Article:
The site as proposed by Italy consists of nine sub-sites within the city of Padua – all notable for their early Renaissance frescoes. The Scrovegni Chapel (above and below) is only the most famous of them. The main wall shows a Last Judgement scene. It is full of innovations that were to be borrowed by famous artists. For example, the foreshortening of fallen soldiers was copied by Paolo Uccello in his Battle of San Romano, and the dead soul in Michaelangelo’s own, more famous version of the Last Judgement in Rome.
When you go for a tour it is like visiting Leonardo’s Last Supper in Milan. Visits must be pre-booked, then you spend some time in a glass ante-room whilst the interior climate is equalised with that of the chapel. Only then are you allowed in for a chaperoned 15 minute period with the frescoes.
Giotto’s fresco cycle was completed in 1305 at the behest of a wealthy Paduan banker. Enrico Scrovegni wanted a chapel in his own name, to be open to the public but with privileged access (via a special private door) for him and his family.
Giotto was the first since the Greeks to paint scenes in the modern sense. For a thousand years the art of representing a scene in a lifelike manner had been forgotten, save for sculpture in the Gothic period. Giotto’s genius was to rediscover this ability, which involved the use of perspective and the technique of foreshortening. This meant he was not “picture writing” – or telling a story in the manner of a cartoon strip, one static image after another. Instead he followed the advice of the preachers to visualise a biblical scene as it must have appeared in real life. It sounds so basic to us, but for a thousand years painters never thought to represent things in a realistic manner – only in a symbolic manner (as in all those altarpieces you see in museums showing isolated figures on gold backgrounds). Giotto was an innovator, and as such he had to answer fundamental questions such as how exactly a man actually stands rather than how conventional wisdom dictated a person should be represented.
Chiesa dei SS. Filippo e Giacomo agli Eremitani
Next door to the Scrovegni Chapel is the Eremitani Church. It was severely damaged by an aerial bomb during the Second World War and most of its structure has been rebuilt.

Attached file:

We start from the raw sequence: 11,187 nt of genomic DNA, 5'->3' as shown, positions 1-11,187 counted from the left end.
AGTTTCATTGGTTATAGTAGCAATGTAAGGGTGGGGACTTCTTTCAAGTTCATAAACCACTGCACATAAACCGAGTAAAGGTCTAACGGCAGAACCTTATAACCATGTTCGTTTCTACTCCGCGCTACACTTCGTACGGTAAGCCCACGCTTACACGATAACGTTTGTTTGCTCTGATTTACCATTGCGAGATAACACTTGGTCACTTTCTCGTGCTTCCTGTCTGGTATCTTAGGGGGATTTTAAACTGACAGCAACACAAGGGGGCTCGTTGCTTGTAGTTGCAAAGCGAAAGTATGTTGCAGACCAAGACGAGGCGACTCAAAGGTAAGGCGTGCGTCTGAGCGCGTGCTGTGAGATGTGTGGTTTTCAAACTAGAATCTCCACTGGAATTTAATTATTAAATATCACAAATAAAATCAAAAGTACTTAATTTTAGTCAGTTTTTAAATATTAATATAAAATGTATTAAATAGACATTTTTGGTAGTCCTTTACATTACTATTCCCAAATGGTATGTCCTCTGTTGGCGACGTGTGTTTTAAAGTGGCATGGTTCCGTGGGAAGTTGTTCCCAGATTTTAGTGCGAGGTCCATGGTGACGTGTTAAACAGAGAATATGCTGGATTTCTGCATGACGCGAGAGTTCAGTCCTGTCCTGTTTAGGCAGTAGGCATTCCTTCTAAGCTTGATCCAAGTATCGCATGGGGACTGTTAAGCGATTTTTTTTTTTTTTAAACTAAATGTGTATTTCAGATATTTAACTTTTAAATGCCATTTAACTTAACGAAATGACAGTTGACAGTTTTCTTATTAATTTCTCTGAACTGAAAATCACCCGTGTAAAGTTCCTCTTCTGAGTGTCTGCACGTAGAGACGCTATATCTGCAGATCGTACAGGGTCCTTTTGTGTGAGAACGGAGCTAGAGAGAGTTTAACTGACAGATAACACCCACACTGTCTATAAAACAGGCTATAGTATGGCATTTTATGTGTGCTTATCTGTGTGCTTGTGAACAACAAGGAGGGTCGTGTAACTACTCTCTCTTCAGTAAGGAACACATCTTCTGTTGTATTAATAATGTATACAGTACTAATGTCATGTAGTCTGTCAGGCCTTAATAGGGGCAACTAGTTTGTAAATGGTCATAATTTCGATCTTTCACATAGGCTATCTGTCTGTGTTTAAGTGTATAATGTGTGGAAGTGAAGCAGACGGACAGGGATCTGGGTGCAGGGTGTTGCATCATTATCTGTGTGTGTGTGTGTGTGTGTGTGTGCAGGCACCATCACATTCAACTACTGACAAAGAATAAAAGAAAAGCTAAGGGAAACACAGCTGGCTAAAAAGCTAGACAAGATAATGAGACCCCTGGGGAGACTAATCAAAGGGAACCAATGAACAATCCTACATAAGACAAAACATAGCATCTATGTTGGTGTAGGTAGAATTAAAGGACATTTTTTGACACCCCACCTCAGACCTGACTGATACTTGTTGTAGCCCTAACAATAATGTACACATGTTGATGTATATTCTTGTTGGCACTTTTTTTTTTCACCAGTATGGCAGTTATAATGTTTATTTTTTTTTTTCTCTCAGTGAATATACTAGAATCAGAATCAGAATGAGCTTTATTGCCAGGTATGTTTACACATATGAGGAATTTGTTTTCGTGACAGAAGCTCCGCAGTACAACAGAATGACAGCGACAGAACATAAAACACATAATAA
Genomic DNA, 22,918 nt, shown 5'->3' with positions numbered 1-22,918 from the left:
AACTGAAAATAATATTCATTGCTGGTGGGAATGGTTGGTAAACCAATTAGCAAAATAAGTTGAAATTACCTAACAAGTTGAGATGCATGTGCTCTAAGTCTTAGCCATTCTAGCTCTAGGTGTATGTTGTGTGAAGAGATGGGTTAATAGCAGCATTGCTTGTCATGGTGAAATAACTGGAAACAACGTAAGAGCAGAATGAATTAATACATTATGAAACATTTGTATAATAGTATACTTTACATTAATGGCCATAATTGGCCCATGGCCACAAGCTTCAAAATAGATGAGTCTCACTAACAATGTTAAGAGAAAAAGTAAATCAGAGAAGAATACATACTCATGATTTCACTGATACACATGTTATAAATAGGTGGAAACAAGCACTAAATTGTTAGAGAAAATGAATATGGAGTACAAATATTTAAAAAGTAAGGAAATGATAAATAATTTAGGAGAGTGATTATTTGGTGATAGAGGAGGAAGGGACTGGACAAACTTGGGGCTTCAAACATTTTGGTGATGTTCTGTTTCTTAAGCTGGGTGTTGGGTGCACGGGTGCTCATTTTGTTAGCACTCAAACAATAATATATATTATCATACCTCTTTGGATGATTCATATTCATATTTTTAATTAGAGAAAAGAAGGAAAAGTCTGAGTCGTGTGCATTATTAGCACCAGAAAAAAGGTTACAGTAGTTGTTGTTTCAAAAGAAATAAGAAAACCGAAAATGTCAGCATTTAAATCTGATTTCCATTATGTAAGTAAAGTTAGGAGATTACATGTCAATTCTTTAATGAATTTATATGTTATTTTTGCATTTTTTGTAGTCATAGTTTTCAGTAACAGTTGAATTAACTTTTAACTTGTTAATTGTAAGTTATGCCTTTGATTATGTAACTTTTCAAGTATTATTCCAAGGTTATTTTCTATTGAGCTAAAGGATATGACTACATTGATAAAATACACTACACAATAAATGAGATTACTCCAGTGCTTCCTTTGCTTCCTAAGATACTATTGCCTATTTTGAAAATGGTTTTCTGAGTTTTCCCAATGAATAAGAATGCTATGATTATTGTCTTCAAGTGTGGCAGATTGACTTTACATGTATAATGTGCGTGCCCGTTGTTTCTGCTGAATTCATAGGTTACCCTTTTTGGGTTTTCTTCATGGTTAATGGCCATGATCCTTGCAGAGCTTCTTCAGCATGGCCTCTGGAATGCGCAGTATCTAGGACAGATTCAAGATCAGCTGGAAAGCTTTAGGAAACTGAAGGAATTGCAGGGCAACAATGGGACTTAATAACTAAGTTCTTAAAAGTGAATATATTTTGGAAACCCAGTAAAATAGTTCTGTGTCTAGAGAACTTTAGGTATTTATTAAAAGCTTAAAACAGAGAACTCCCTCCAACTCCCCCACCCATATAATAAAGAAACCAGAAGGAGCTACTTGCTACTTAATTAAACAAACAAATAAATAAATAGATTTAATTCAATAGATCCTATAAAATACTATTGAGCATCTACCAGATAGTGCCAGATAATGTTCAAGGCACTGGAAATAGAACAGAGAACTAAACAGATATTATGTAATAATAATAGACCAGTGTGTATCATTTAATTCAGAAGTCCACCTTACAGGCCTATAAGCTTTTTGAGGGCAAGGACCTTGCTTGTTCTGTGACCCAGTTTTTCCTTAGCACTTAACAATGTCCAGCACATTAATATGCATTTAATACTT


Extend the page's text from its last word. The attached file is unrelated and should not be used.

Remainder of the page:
Some of the original frescoes remain, including parts by Andrea Mantegna. Restorers have done an excellent job of tracing out the original frescoes from old photographs and fixing on fragments that were picked up out of the rubble in the places where they belong. This one below is in best condition, though.
Battistero della Cattedrale
Padua Cathedral (above) is unremarkable from the outside (it was never finished). But its baptistery contains something quite special. Commissioned by the wife of the Lord of Padua, it houses the masterpiece of Giusto de’ Menabuoi. I was very impressed with the dome paintings within the baptistery. You can really understand how people felt the glory of God when craning upwards to look at Jesus Christ surrounded by rings of prophets.
Giusto de’ Menabuoi was a generation younger than Giotto, and the master’s influence clearly shows. Prior to Giotto artists were not considered ‘celebrities’ but rather like skilled craftsmen whose names were not important. Gombrich explains that they were like tailors or cabinet-makers nowadays: we appreciate their work but do not generally wonder about the person behind it. So it was with artists prior to the Renaissance, which is why pre-Giotto artists are unknown to us and are often referred to after the piece they created – eg. “Master of the Wilton Diptych”.
The Baptistery is only €3 to get in to, and in my opinion more impressive than the more expensive and difficult-to-book Scrovegni Chapel.
Palazzo della Ragione
Unfortunately the Palazzo Ragione was closed on the Monday we tried to visit (things often are in Italy). You can see the impressive architecture of the place from the outside, but not the frescoes within. We walked around the food markets beneath the building and had some fine sandwiches and wine for a very fair price.
Basilica del Santo
The most impressive building architecturally in Padua is the grand Basilica of Saint Anthony. Although not the city’s designated cathedral, it is often mistaken for it. The numerous domes give it a Byzantine appearance – it would not look out of place in Istanbul. As well as an impressive exterior, it contains notable frescoes, and sculptures, including Donatellos.
There are four other sub-sites in Padua that we did not manage to get to. Let’s see if it makes it onto the official UNESCO list in its present form, then I’ll have to think about going back to this beautiful city.